My first exposure to this Sondheim classic from 1970 was, unfortunately, in the form of the Forbidden Broadway parody “The Ladies Who Screech,” which is more obnoxious than funny (although Elaine Stritch’s rendition does become a bit screechy). What I have since discovered is that the extended belting at the end of the song (“Everybody rise. Rise. Rise, rise.”) is the musical embodiment of how Joanne perceives her own existence – she is bored, trapped in a tedious life with little to drink to beyond wealthy women who hide their own banality by shopping and taking art classes and (of course) meeting for lunch. The lyrics for “The Ladies Who Lunch” provide opportunity for each actress to tell a unique story. The best interpretation belongs to Patti LuPone, but don’t discount the Camp version in which a teenaged Anna Kendrick accentuates her anger by shattering her own martini glass.
#3 – “No Good Deed” (Wicked)
What it’s about: the dark side of human nature
The first act of Wicked focuses heavily on plot development, moving from Elphaba’s birth to her renunciation of the Wizard. The second act of Wicked slows the pace and emphasizes Elphaba’s internal struggles as she becomes The Wicked Witch, and the anchor of that second act is “No Good Deed.” Beginning with a rhythmic chant of magical words, the song lulls the audience into Elphaba’s turmoil before Stephen Schwartz’s lyrics expose the frustrations of her failures. When Elphaba sings, “One question haunts and hurts / Too much, too much to mention. / Was I really seeking good / Or just seeking attention?” Schwartz manages an ingenious summary for Gregory Maguire’s novel. The musical is lighter in tone than its source material, but “No Good Deed” creates a momentary glimpse into the question surrounding Elphaba’s life: was she predestined toward wickedness, or is her wickedness a result of her own actions? For both melody and emotional impact, “No Good Deed” is the best song in Wicked – greater even than the more popular “Defying Gravity.”
#2 – “I Have Four Children” (Caroline, or Change)
What it’s about: working hard but still getting nowhere
On my last viewing of Caroline, or Change, a brilliant 2018 collaboration by Timeline and Firebrand theater companies, I had a distinct lyric in my head at the start of intermission and even at the end of the show. Anchored by a rhythm reminiscent of the repetition of a basement dryer, Caroline sings, “And I am mean and I am tough but…/ Thirty dollars ain’t enough./ Thirty dollars ain’t enough.” This is an anthem for Caroline Thibodeaux, a maid in 1963 Louisiana struggling to support three children on her dismal salary (her oldest son is in Vietnam). This opening song with lyrics by Tony Kushner and music by Jeanine Tesori combines the soul of blues and the rigors of opera. Caroline’s tribulation is to hold tightly to a world which stacks the odds against her while knowing that she cannot last much longer. Caroline is one of the most difficult parts in any musical, and I have been very fortunate to see Tonya Pinkins (2004), E. Faye Butler (2008) and Rashada Dawan (2018) each excel in the role.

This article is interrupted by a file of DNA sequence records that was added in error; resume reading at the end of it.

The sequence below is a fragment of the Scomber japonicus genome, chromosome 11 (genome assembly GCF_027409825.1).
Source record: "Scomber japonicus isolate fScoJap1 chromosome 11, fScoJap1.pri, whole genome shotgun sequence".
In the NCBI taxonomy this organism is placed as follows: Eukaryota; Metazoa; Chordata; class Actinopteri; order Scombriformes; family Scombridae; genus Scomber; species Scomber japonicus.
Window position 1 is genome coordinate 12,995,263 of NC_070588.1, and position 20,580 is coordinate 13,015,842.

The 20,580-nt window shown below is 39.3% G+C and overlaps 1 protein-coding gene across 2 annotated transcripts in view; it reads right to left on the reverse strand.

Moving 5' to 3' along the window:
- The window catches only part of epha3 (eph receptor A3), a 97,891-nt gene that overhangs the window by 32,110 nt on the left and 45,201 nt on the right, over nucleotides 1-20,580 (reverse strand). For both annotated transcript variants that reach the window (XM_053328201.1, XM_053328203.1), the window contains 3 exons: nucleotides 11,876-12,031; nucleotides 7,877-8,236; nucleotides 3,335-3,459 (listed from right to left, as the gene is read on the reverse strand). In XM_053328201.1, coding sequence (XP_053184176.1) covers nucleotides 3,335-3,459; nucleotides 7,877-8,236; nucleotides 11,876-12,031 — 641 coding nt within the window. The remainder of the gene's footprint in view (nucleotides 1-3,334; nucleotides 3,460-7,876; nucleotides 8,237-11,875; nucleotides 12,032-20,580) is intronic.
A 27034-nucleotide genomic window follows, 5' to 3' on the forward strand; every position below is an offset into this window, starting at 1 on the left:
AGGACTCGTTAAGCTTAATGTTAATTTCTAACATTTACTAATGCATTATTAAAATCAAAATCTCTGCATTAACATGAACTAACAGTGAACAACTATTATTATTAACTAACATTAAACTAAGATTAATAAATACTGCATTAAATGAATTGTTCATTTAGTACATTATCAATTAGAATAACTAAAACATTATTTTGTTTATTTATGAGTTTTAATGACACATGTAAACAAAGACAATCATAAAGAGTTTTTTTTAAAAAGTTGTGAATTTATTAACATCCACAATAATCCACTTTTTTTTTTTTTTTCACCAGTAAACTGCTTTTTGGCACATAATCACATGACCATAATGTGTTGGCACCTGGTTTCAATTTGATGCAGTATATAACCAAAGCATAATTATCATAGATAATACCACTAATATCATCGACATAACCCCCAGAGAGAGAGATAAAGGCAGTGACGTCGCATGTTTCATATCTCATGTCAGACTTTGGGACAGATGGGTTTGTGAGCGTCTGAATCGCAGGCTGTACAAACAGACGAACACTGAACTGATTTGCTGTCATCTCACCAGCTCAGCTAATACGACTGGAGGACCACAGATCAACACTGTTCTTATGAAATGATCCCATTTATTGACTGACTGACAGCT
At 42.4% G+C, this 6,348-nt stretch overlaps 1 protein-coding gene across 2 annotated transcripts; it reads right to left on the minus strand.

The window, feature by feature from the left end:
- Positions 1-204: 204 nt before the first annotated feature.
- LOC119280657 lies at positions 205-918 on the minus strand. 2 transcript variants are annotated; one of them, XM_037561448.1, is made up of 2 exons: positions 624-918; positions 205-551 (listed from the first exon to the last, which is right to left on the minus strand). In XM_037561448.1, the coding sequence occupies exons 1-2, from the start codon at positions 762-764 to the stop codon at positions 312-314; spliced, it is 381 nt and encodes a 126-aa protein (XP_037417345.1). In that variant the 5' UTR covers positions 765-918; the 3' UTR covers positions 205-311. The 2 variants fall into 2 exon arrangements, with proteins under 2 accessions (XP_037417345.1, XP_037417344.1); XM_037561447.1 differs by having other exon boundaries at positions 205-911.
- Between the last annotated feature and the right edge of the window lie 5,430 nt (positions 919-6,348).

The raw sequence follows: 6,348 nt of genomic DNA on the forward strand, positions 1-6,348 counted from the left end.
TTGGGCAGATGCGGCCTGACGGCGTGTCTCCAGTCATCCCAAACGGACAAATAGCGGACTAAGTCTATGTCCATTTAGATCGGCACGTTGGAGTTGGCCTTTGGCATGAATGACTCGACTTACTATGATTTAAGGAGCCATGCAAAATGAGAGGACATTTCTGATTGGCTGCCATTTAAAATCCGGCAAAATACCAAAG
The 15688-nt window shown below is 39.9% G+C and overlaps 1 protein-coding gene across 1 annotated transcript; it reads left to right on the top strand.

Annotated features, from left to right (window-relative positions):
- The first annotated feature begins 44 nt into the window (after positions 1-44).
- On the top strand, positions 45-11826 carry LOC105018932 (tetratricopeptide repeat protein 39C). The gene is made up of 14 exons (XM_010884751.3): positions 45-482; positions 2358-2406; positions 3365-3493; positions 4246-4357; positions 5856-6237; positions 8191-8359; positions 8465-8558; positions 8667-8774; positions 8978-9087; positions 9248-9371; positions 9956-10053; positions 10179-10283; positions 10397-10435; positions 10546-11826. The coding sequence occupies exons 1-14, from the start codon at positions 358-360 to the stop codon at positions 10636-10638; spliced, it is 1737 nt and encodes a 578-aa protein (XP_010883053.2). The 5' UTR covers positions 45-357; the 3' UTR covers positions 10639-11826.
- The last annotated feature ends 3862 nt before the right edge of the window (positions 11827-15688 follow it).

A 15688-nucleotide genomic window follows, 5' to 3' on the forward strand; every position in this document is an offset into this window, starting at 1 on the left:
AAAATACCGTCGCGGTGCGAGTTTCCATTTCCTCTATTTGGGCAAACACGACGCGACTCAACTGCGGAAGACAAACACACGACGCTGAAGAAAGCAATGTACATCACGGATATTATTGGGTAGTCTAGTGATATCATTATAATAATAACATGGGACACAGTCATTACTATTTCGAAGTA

#1 – “Cabaret” (Cabaret)
What it’s about: making a definitive choice
I remember the awe I felt upon seeing the song “Cabaret” performed live for the first time. This was the 1998 Broadway revival at Studio 54 and Molly Ringwald (performing in 2002) was one of many capable actresses to step into the role of Sally Bowles. I was well acquainted with the song and understood it to be a celebration of life: “Come taste the wine, / Come hear the band./ Come blow a horn,/ Start celebrating;/ Right this way, your table’s waiting.” In fact, Liza Minnelli’s movie performance (directed by Bob Fosse) is an ode to exuberance. Imagine my shock upon seeing that this number had been completely turned on its head for the revival. Gone was the carefree ignorance of the growing Nazi presence. It was replaced by Sally clinging to her last thread. The world is crashing around her, and suddenly the morbidity of a song about a deceased prostitute/roommate is foreshadowing the oncoming destruction – a calamity that Sally is unlikely to survive. The magic of “Cabaret” is that the song is remarkable either way. It can be a boisterous drinking song or a sad commentary about futility.
Thanks for reading. Theater was all but nullified for most of 2020, but I am hopeful that the arts will make a slow reemergence in 2021. If you have other favorite female solos, post them in the chat. I am planning on posting in the near future a similar blog featuring favorite male solos.